Monday, September 25, 2017

Fascinating Bonsai Trees

December 17, 2006 by  
Filed under Lawn & Garden

Chinese Bonsai Tree - photo by James HelminskiIn bonsai, the bonsai tree and the pot should form a single harmonious unit where the shape, texture and color of either one must compliment the other. Simply planting a tree in the pot is not enough, every branch and twig of a bonsai tree is shaped or eliminated until the desired shape is achieved. From then on, a constant system of pruning and trimming is dedicated to the bonsai tree to maintain and improve its appearance.

Not all bonsai trees are of the coniferous or deciduous species, fruit bearing trees are equally an important part of a well-rounded bonsai tree collection. Moreover, the bonsai artist can choose a type of bonsai tree with more interesting properties.

One such exotic variety is the Wisteria bonsai. Wisterias are native to China, Korea, Japan and the central and southern USA. They can reach as high as 10 meters in their natural habitat. Forming them into a bonsai is a difficult challenge, since they don’t conform to any of the usual styles.

Wisterias do not conform to normal bonsai styling; they are styled and shaped artistically to show off their flowers. Two normally seen Wisteria bonsai trees are the Japanese and Chinese Wisteria. Flower colors are a mixture of blue, purple or white and appear in late spring or summer and carry a distinctive fragrance similar to that of grapes. Caring for the Wisteria bonsai tree is fairly straightforward. They simply need adequate drainage, ample fertilizer and plenty of water in the spring when flowers begin to bloom. Fertilizer is also necessary in the fall before the leaves fall off.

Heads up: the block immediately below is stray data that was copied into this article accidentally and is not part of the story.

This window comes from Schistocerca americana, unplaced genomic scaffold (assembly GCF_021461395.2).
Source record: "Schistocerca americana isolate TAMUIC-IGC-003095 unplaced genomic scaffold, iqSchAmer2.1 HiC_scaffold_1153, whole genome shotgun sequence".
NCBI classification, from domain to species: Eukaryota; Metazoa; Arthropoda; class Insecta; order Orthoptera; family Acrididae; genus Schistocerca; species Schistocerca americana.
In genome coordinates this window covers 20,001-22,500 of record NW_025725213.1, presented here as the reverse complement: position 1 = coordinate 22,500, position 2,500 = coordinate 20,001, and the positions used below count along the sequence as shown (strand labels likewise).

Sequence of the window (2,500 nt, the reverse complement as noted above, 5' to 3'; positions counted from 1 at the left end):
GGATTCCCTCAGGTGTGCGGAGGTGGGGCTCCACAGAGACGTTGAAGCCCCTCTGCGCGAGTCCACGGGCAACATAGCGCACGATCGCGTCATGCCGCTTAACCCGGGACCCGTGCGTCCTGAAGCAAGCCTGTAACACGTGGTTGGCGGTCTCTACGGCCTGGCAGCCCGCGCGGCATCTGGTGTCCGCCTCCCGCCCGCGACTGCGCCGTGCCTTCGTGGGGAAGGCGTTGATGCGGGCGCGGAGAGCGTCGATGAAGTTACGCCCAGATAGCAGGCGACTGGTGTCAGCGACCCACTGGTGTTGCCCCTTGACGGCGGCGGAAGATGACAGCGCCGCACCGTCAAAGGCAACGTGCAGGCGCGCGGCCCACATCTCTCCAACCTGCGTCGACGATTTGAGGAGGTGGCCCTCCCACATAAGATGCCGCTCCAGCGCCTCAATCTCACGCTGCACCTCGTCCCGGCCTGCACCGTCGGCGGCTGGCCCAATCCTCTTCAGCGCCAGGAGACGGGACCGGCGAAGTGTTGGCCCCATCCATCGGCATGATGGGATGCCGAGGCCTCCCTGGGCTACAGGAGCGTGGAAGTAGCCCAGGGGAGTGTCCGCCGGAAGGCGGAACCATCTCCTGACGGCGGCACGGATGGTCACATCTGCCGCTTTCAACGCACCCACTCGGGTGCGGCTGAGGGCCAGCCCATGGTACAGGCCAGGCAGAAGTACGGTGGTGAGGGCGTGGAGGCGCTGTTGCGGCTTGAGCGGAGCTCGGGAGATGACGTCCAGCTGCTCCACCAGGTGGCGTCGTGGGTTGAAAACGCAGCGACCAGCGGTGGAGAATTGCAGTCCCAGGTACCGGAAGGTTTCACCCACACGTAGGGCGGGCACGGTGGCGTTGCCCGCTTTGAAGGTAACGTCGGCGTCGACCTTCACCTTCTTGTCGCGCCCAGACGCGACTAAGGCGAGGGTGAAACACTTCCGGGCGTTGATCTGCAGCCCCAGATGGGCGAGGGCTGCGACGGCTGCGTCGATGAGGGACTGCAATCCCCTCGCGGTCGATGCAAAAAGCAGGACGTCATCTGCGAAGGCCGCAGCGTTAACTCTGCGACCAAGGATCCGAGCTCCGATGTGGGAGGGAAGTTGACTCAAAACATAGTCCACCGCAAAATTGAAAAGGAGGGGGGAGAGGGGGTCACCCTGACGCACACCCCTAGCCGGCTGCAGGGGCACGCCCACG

Another one the most sought after bonsai tree is the Orange Jasmine, a summer flowering tree native to western and southern parts of China that can also be grown indoors. It is very eye-catching, has small leaves and possesses sweet-smelling orange-like blossoms and bright, decorative, red fruits. Taking care of the Orange Jasmine is very easy as it only requires light watering throughout the year and fertilizer application every 3 to 4 weeks from early spring to mid-autumn.

The mimosa thrives in the sun but requires protection during winter. It requires very little watering and should only be pruned in winter or early spring; keep in mind to wire its branches when the tree is young as the branches become brittle as the tree gets older.

The mimosa silk tree flowers bloom in late April to early July. During its blooming season, it should receive moderate amounts of water. Take care to avoid over watering the flowers because they wilt and deteriorate when wet.

The Desert Rose is another unconventional choice of the exotic, indoor bonsai tree. It is native to East Africa, with a very globular base, thickset leaves and fascinating 2-inch pink, open-trumpet shaped flowers year-round in full sun.

It needs plenty of light and fresh air but during the winter months, it should be positioned in a bright location, preferably indoors. It needs very little water during winter; however, watering should increase during the growing and blooming periods taking care not to overdo it as the plant will shed its leaves if watered excessively.

Liquid bonsai fertilizer is required on a monthly basis during spring and summer. It is primarily styled using the clip and grow generally after the plant’s rest period (spring). Extreme care should be exercised when pruning because the sap is poisonous and the tree bleeds copiously.

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